The convolution proceeds in the Fourier space from spectra sampled in log-wavelength. Hence, if necessary (ie. if the spectra is calibrated in wavelength), this function calls wrs before the convolution to resample in logarithm (oversampling by a factor 2) and calls it again after the convolution to restore the sampling. This is time consuming and resampling is a source of degradation, so, try to minimize the number of resampling.

vsg cannot be performed if the spectrum has not been calibrated in wavelength.

Mask a sub-image

e1 to e4 are the coordinates of the first pixel, first line, last pixel and last line. Each coordinate has the form Si where i is a number and Sspecily the coordinate system:

repval is the replacement value . If it is not given the pixels will be set to the usual "not a number" value.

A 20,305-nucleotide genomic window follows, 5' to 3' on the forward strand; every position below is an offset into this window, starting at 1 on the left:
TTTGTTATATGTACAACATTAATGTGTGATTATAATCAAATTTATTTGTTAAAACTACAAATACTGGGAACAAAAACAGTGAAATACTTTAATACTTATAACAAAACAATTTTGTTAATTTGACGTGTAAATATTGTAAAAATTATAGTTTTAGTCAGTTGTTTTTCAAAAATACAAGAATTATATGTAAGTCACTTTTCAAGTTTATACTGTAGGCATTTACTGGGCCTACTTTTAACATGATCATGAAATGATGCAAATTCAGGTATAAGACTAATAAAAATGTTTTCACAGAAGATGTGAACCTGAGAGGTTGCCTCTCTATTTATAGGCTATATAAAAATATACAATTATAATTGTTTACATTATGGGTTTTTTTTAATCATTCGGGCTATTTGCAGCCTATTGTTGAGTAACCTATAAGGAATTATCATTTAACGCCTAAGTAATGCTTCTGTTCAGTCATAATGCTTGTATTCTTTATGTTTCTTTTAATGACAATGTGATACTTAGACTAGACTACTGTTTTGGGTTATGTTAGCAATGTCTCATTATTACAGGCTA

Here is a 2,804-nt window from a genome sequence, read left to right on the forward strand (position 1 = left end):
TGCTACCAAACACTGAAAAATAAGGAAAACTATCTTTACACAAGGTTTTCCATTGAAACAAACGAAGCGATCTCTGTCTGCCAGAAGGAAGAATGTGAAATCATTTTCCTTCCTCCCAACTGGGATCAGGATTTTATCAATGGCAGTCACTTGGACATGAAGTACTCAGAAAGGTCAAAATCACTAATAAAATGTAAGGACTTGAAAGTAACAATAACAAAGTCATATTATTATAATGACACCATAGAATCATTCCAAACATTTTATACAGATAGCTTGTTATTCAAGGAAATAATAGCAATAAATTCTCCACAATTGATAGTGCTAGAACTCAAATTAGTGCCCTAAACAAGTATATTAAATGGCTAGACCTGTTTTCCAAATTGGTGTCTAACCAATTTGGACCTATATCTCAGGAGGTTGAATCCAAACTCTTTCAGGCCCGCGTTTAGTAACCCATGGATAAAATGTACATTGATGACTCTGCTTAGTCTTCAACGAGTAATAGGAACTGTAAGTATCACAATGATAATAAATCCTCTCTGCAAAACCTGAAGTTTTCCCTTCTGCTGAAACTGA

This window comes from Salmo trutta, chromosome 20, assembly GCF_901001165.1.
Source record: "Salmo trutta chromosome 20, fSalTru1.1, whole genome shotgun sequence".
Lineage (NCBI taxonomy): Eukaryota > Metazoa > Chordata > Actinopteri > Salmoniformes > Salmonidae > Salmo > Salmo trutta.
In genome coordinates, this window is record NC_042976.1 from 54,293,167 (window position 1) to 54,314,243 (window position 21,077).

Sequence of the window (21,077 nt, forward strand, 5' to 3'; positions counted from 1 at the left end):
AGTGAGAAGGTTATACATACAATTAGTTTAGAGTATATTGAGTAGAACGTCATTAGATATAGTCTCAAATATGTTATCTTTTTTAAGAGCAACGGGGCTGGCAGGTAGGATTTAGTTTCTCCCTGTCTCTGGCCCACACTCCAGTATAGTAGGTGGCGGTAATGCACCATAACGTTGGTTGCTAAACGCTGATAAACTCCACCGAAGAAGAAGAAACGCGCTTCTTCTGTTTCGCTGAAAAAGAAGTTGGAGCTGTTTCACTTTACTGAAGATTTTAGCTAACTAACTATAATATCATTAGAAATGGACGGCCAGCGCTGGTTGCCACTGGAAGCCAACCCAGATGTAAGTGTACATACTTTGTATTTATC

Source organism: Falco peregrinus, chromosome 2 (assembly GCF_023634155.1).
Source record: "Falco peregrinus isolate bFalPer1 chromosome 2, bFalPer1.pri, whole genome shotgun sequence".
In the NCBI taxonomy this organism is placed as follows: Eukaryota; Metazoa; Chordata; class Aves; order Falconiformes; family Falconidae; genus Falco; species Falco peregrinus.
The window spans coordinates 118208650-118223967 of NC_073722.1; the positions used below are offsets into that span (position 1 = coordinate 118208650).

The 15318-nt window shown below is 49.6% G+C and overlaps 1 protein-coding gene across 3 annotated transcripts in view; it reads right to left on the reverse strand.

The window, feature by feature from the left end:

This procedure may be used, for example, to mask the regions of telluric lines in a spectrum.

Apply a filter

filter is the name of the filter p1, p2 ... are the parameters of the filter.

Available filters are (i) gaussian convolution and (ii) gaussian unsharp masking.
gaussian convolution: The image is convolved by a gaussian of standard deviation p1 (in pixels) along both axes.
gaussian unsharp masking: The image is convolved by a gaussian of standard deviation p1 (in pixels) along both axes and the function returns the difference between the original image and the convolved image.

Gray scale display

Ommit the arguments, or set them to blank to have an automatic determination of the cuts.

HyperLeda Questions: leda@univ-lyon1.fr